I ran back to my desk. Several people stopped me on the way to tell me that the menu system didn't work. At my desk I discovered that large portions of the various network drives had been deleted. Using some network utilities I discovered that the files appeared to have been deleted by our general manager, "Ed."
I went to Ed's office, where he was hard at work on his new laptop. Just a week before, he had been given this top-of-the-line unit along with some basic Windows training (how to use the mouse, what the icons meant, and so on).
I found that on the advice of his teenage son, he was deleting any extra files to make his laptop run faster and give him more storage space. After deleting anything he didn't recognize on the C: drive, he had moved on to the P: drive (his personal network storage location), the G: drive (general public storage of shared documents), and the F: drive (the accounting system, the label system, the menu system). Overall, he had deleted almost 300MB off of his 20MB hard drive.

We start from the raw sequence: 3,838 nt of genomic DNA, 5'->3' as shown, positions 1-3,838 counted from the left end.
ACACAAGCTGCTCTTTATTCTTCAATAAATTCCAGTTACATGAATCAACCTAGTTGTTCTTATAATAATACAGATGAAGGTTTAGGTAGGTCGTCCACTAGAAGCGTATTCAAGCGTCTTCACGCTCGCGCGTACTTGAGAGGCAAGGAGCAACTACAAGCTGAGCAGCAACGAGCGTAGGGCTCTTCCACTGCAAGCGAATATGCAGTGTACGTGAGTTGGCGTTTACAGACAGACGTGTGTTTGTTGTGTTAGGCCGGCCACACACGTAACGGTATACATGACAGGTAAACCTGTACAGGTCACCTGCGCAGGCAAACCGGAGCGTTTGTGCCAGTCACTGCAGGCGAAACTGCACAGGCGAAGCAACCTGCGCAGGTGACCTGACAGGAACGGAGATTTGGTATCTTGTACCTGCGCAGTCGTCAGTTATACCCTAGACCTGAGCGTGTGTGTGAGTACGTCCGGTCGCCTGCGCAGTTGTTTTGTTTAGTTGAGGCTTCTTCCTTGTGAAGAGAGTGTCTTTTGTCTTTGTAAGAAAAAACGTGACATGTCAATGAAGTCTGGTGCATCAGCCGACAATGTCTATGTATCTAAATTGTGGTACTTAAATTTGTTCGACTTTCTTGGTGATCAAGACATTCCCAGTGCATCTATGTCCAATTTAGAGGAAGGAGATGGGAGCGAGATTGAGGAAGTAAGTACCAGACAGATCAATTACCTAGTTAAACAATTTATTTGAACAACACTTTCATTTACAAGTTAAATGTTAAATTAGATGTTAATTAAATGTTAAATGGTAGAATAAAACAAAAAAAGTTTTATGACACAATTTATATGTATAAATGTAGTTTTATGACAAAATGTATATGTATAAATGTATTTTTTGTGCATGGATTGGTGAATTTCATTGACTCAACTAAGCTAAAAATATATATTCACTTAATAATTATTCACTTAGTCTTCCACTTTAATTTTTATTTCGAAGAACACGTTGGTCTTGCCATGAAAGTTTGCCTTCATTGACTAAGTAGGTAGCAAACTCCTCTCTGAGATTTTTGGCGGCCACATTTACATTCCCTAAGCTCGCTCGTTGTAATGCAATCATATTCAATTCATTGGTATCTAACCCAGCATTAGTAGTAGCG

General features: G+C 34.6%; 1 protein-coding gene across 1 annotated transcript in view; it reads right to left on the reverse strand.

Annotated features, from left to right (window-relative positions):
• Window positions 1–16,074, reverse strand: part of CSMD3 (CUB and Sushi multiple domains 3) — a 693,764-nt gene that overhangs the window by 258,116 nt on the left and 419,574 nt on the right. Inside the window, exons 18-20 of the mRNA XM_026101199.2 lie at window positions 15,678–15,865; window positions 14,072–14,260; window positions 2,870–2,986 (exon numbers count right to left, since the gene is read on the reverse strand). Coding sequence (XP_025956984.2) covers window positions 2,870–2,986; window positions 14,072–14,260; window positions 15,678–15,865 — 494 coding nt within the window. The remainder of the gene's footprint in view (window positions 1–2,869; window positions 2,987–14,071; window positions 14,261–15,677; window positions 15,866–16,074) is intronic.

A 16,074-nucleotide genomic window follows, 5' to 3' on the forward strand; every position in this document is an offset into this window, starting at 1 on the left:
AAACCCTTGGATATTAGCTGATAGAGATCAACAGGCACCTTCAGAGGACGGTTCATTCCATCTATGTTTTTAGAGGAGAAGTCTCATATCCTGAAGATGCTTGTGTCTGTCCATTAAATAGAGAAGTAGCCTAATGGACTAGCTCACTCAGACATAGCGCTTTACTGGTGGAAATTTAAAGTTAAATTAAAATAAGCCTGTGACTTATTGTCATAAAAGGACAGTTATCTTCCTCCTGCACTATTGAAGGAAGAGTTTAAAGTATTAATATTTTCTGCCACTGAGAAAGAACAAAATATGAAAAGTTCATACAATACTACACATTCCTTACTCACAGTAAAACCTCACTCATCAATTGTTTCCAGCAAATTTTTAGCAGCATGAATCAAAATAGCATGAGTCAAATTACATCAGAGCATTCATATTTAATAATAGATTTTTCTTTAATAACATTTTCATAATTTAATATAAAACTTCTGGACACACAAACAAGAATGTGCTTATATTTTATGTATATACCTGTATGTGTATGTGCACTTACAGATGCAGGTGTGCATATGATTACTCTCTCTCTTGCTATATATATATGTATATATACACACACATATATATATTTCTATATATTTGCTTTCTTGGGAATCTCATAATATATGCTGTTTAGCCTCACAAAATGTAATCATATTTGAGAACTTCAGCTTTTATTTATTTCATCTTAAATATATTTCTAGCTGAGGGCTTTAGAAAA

I gave him a 5-minute training session on the difference between local and network drive letters and went back to my desk to undo the mess. Between the network's unerase ability and backups from the night before, I was able to recover most of the files.
Needless to say, we had upper management's backing when we started offering computer training classes not long after.
This story, "User ignorance wreaks havoc on company's computer files," was originally published at InfoWorld.com. Read more crazy-but-true stories in the anonymous Off the Record blog at InfoWorld.com.